Weather and Climate

Oklahoma Tornado Project
7:30 am
Mon April 21, 2014

Millions Of Pounds Worth Of Tornado Debris: Where Does It All Go?

Birds flock over the active portion of Jeff Bedick's Waste Connections landfill.
Credit Kate Carlton

It’s been nearly a year since a series of tornadoes devastated central Oklahoma, destroying homes, parks and commercial buildings. During the recovery process, construction crews gathered over 300,000 tons of debris between just Oklahoma City and Moore. 

Jeff Bedick is the District Manager for Waste Connections, which operates a landfill in west Oklahoma City. The facility sits on 200 acres, which mostly just looks like a giant, grass-covered hill on the side of the highway.

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Oklahoma Tornado Project
7:36 am
Mon April 14, 2014

Junior High Kids From Briarwood, Plaza Towers Feel Left Out Of School Support

Rhonda and Jared Swearingen
Credit Kate Carlton

In the year since tornadoes ripped through Moore, there’s been no shortage of media coverage of teachers and students at Plaza Towers and Briarwood Elementary Schools, as they’ve recovered from the storm and adapted to a “new normal.” 

But what about the kids that graduated and left? Some of them feel like they’ve fallen through the cracks. 

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Severe Storms
3:46 pm
Fri April 11, 2014

Large Hail, Damaging Winds Possible This Weekend In Western, Central Oklahoma

Credit Norman Forecast Office / National Weather Service

Western and Central Oklahoma could see a round of severe weather over the weekend. There's a threat of showers and thunderstorms Saturday west of a line extending from Altus to Alva.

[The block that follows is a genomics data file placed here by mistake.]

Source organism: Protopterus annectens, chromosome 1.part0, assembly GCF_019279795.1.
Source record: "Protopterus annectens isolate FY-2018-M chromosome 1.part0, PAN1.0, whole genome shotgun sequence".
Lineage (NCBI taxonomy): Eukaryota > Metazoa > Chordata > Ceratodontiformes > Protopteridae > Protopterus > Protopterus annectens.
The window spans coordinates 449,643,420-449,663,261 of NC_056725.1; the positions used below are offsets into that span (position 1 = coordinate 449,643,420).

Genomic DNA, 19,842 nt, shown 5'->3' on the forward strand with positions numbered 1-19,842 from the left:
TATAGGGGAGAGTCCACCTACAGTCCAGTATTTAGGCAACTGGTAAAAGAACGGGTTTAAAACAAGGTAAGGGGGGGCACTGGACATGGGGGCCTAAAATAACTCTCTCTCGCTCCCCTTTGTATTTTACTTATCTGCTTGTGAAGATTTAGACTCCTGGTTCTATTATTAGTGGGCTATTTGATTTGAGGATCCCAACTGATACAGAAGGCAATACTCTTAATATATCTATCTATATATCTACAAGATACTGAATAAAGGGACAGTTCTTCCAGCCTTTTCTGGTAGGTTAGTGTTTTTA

But National Weather Service senior forecaster Michael Scotten says there's a higher chance for that weather to move southeast through Central Oklahoma on Sunday.

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Oklahoma Tornado Project
7:30 am
Mon April 7, 2014

Take Shelter Oklahoma Vs. AG Scott Pruitt Results In "Mixed Bag" Ruling

Credit benchilada / Flickr Creative Commons

About a month ago, Oklahoma’s Supreme Court heard the case of Take Shelter Oklahoma vs. Attorney General Scott Pruitt.

The school shelter advocacy group filed suit against Pruitt, claiming he tried to sabotage their effort to put a $500 million bond issue on an upcoming ballot. 

The high court ruled last week, and the decision seemed to be a compromise, but not everyone was happy. 

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Severe Storms
9:18 am
Wed April 2, 2014

Severe Storms Forecast For Oklahoma Tuesday

A few severe thunderstorms are possible mainly between 4-10 p.m. Tuesday. Very large hail will be the main hazard, though damaging winds and tornadoes may also occur.
Credit Norman Forecast Office / National Weather Service

Oklahomans are facing their first significant risk for tornadoes of the spring storm season. The National Weather Service says the potential for severe thunderstorms increases Tuesday afternoon. If storms develop they are likely to be severe.

While the storms will be fairly isolated, forecasters say conditions for severe weather will become more favorable through the day. What the weather service calls “significant severe storms” are possible mainly between 4-10 p.m.

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Storm Shelters
11:58 am
Tue April 1, 2014

High Court Upholds Oklahoma School Shelter Ballot

Petitions are completed in December for the Take Shelter Oklahoma organization. The group needs roughly 155,000 signatures to place the state question on the November ballot.